It is always important to think about how a book is produced. Printed books go through a set of procedure within the publishing company that slowly adds value to the books. It takes at least three years for one book to be published. Woll (2014) claims that authors need at least 12 months to write his manuscript, and the editing process in which the book is read and reviewed for acceptability, edited, designed, and approved need at least another 12 months. These procedures are important and are obliged in the process of a book production. Certainly, however way the book is designed, whether it is in print form or digital form, both constitute an indirect way of communication between the author and the reader. However, the experiences and emotions we receive in return are extremely different. Therefore, printed books will not die. It will continue to flourish alongside electronic books for it is unique and useful in its own ways and cannot be replaced. If printed books ever die, it is only because our culture changed, not because digital was invented.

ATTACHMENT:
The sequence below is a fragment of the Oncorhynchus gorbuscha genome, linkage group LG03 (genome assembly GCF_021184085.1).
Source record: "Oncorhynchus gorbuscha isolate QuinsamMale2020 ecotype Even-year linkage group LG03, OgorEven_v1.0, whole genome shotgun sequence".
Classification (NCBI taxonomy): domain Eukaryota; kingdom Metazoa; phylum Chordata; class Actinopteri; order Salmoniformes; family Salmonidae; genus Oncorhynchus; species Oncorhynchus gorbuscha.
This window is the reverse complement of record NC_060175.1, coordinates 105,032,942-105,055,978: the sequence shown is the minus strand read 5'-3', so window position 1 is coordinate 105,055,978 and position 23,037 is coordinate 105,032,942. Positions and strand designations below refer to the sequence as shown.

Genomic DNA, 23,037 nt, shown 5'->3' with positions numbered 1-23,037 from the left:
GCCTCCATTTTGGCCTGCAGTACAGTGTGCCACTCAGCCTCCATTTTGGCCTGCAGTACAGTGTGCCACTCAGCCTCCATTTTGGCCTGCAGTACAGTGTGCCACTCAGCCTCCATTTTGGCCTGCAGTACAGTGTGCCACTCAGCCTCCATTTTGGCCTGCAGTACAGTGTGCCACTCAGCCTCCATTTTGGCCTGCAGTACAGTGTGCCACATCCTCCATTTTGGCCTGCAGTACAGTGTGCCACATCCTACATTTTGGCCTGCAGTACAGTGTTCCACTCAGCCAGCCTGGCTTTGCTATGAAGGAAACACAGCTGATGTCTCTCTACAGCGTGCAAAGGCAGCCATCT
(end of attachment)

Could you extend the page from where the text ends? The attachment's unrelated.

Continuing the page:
Chan, L., Felicia, P., Michele, P., Brian, Q., & Jacqueline, W. (2011). UC libraries academic e-book usage survey. (Comparison Report). The University of California:

Rose, E. (2011). The phenomenology of on-screen reading: University students’ lived experience of digitised text.42(3), 515. doi:10.1111/j.1467-8535.2009.01043.x

Tsouderos, T. (2013) Review: ‘S.’ by J.J. Abrams and Doug Dorst: With ‘S.,’ Dorst and Abrams revel in all the tangible, unifying glories of the old-fashioned printed book. Retrieved September 19, 2024 from

Woll, T., Yates, J., & Raccah, D. (2014). Publishing for Profit: Successful Bottom-line Management for Book Publishers. Chicago, Illinois: Chicago Review Press.

Woody, W. D., Daniel, D. B., & Baker, C. A. (2010). E-books or textbooks: Students prefer textbooks. Computers & Education, 55(3), 945-948. doi:




Redefining Metaphors: The Porous Publishing House

By Holly Vestad, Simon Fraser University, Fall 2014 Semester.